If you’ve been diagnosed with keratoconus, you will have plenty of questions about what this diagnosis means for your vision and your life.  The fellowship-trained eye doctors at the Eye Center of Northern Colorado can help you understand the implications and teach you about the treatment options.

  • Keratoconus is estimated to affect 1 in 2,000 people of all races.
  • Keratoconus is a disease that causes a progressive thinning of the cornea (the front clear portion of the eye).
  • As a result, the normal outward pressure of the eye causes the cornea to bulge into a cone-like shape.
  • Although keratoconus rarely results in absolute blindness, it can significantly impair vision and approximately 20% of patients may require a corneal transplant.
  • Treatment options include scleral lenses, corneal collagen cross-linking, and corneal transplants.

Causes of Keratoconus

  • While the cause of keratoconus is somewhat unknown, there is evidence to support that it has genetic origins that are possibly worsened by environmental factors, such as eye rubbing.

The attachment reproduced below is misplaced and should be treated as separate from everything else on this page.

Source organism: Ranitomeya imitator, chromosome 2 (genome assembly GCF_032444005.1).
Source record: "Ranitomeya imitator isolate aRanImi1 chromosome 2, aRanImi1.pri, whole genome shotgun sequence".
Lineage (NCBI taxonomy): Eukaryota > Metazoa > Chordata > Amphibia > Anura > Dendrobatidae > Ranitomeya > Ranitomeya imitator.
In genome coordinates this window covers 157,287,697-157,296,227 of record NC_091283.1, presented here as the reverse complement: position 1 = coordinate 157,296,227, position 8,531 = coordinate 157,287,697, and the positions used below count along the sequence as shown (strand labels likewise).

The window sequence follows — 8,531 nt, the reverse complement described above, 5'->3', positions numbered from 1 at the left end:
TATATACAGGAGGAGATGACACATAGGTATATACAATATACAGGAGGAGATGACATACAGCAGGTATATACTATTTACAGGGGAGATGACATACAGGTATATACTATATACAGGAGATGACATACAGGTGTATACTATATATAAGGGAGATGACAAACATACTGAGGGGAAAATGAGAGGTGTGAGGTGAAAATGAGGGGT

• Keratoconus typically affects both eyes but progresses at varying rates.
  • Characteristically it begins in the teen years, gradually worsening and eventually stabilizing in the 30s and 40s.

New Options for Treatment of Keratoconus

  • Treatment of keratoconus typically consists of fitting the patient with rigid contact lenses to address the bulging cornea with the objective of improving vision.
  • A proper contact lens fit by Dr. Chaney and Dr. Marske, trained professionals in the treatment of keratoconus, is essential in obtaining the best possible vision as well as physical comfort.

Corneal Crosslinking

  • Corneal Collagen Crosslinking (CXL) is an FDA approved treatment for patients with keratoconus and other conditions that cause weak corneas.
  • This procedure has been shown to strengthen the fibers of the eye’s cornea by applying riboflavin, a form of vitamin-B2, followed by treatment with ultraviolet A light.

Types of Corneal Crosslinking:

  • Epithelium off: The thin layer covering the eye’s surface is removed, allowing for faster penetration with liquid riboflavin
  • Epithelium on (Transepithelial): The epithelial surface is left intact which requires a longer riboflavin loading time

If you are experiencing symptoms of keratoconus, contact us today to see if you are a candidate for Corneal Crosslinking.

Our Locations

Fort Collins at Prospect

1725 E. Prospect Rd.
Fort Collins, CO 80525

Fort Collins at Precision Center

3151 Precision Dr.
Fort Collins, CO 80528

Loveland at Skyline

2555 E. 13th St. Suite 225
Loveland, CO 80537

Loveland at Centerra

6125 Sky Pond Dr.
Loveland, CO 80538

Greeley at Fox Run

1701 61st Ave
Greeley, CO 80634

Send Us a Message